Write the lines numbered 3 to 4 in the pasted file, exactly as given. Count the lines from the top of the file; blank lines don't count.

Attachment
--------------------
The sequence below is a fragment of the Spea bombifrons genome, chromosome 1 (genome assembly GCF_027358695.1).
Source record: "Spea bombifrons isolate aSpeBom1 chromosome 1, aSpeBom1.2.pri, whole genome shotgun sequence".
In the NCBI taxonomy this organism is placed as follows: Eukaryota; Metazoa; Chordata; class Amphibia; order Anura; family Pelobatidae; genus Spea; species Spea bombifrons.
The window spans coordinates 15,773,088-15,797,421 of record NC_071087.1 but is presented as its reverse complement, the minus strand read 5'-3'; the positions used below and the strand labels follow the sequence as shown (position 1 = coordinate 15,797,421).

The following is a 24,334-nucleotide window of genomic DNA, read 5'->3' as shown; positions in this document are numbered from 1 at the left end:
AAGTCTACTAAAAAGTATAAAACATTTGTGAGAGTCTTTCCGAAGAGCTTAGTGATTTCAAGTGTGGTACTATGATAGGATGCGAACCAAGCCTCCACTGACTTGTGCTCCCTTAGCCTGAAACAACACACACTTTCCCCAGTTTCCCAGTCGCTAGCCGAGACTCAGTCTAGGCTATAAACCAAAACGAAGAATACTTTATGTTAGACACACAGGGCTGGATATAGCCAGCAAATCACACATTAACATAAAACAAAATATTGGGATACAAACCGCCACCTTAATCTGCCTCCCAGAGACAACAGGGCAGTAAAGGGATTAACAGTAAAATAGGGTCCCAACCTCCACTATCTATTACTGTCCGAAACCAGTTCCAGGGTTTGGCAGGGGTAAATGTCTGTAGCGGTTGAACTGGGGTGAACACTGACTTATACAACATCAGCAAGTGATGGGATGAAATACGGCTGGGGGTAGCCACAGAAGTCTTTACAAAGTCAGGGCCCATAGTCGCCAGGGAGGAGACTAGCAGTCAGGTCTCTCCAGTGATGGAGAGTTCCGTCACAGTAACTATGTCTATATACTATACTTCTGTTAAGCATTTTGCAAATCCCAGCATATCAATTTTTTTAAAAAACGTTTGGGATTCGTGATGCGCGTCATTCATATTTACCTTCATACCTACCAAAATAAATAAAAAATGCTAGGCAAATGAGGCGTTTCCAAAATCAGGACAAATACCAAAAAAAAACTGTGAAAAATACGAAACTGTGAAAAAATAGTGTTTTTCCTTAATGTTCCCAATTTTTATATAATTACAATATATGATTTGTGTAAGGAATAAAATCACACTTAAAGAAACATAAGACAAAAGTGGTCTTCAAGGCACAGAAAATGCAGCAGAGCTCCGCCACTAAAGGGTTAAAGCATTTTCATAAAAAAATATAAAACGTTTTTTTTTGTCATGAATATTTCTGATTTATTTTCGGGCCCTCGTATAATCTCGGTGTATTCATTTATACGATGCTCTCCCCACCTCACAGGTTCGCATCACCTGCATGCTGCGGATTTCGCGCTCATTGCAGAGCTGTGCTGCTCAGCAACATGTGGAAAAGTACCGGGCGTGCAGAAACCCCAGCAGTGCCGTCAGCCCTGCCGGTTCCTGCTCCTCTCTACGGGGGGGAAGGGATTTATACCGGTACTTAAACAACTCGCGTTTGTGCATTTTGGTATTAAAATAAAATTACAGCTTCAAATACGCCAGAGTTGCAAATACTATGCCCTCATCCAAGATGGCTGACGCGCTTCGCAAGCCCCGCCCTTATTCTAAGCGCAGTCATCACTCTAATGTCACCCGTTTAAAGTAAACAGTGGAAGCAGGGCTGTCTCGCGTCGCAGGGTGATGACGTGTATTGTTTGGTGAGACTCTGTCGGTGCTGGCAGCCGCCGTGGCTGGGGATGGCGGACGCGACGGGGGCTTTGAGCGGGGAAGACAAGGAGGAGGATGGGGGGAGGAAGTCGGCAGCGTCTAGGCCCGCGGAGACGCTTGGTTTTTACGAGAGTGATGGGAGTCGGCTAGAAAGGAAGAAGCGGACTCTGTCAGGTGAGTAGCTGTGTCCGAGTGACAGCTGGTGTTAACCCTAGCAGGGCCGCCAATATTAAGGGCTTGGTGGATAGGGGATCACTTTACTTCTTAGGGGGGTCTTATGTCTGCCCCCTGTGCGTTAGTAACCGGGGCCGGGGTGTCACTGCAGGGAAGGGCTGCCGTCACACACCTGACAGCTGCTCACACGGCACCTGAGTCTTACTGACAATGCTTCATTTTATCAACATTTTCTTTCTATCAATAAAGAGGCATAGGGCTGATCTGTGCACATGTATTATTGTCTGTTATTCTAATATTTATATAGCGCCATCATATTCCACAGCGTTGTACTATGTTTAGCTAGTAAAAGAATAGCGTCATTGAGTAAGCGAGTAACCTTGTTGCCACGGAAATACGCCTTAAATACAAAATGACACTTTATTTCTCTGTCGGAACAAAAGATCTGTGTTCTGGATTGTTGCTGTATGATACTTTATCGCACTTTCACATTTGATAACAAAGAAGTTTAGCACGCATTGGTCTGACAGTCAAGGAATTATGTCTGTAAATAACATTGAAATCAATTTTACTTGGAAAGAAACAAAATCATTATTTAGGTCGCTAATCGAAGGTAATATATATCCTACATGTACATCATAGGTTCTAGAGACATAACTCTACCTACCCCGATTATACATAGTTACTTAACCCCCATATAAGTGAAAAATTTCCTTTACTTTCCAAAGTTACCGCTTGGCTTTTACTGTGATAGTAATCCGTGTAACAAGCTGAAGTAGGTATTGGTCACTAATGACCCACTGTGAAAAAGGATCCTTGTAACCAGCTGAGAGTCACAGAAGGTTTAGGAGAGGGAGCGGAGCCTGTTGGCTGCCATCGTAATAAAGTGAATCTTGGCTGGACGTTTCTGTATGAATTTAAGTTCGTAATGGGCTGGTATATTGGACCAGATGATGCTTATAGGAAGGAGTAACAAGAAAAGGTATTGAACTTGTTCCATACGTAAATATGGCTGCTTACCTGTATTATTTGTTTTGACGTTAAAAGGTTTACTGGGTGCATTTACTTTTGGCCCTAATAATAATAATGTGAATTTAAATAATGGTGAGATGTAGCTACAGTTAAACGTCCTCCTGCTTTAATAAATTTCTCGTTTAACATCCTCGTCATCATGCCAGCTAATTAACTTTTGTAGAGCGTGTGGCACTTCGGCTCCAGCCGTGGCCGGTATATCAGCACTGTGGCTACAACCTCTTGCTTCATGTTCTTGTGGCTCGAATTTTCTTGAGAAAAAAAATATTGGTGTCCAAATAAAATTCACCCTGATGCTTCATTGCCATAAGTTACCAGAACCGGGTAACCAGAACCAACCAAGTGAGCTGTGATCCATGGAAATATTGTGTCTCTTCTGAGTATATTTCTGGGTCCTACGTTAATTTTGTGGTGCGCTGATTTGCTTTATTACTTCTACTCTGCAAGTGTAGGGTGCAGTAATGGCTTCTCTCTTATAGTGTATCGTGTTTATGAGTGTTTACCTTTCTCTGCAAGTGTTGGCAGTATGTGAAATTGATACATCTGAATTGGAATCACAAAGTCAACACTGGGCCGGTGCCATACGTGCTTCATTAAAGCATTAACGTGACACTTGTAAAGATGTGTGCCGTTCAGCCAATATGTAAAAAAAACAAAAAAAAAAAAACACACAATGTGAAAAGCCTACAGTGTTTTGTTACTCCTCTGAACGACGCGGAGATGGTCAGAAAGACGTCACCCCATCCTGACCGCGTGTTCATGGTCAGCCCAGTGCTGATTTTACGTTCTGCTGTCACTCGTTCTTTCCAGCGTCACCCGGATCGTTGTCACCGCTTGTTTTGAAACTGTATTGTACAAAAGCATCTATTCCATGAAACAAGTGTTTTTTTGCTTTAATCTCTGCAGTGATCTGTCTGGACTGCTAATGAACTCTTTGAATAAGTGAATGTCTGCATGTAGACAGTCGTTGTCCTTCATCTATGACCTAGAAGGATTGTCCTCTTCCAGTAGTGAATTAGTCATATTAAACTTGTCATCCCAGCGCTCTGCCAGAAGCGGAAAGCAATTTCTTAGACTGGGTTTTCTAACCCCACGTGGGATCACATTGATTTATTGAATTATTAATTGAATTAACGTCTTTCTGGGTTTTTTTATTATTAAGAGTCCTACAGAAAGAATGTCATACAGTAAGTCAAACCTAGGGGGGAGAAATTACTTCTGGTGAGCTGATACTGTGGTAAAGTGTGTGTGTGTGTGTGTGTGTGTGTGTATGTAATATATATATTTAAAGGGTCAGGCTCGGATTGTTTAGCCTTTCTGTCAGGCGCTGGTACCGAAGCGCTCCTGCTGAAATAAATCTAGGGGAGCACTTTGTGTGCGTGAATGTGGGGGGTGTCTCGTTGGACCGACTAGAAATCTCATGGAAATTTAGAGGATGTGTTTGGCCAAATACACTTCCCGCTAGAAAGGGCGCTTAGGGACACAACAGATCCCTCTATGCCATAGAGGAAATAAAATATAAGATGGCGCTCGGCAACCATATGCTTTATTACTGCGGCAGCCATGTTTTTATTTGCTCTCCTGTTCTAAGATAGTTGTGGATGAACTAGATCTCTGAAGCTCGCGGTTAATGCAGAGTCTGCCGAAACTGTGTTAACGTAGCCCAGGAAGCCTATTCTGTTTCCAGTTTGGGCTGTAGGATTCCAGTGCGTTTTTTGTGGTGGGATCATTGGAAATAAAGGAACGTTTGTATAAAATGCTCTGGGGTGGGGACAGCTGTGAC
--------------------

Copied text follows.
In the NCBI taxonomy this organism is placed as follows: Eukaryota; Metazoa; Chordata; class Amphibia; order Anura; family Pelobatidae; genus Spea; species Spea bombifrons.
The window spans coordinates 15,773,088-15,797,421 of record NC_071087.1 but is presented as its reverse complement, the minus strand read 5'-3'; the positions used below and the strand labels follow the sequence as shown (position 1 = coordinate 15,797,421).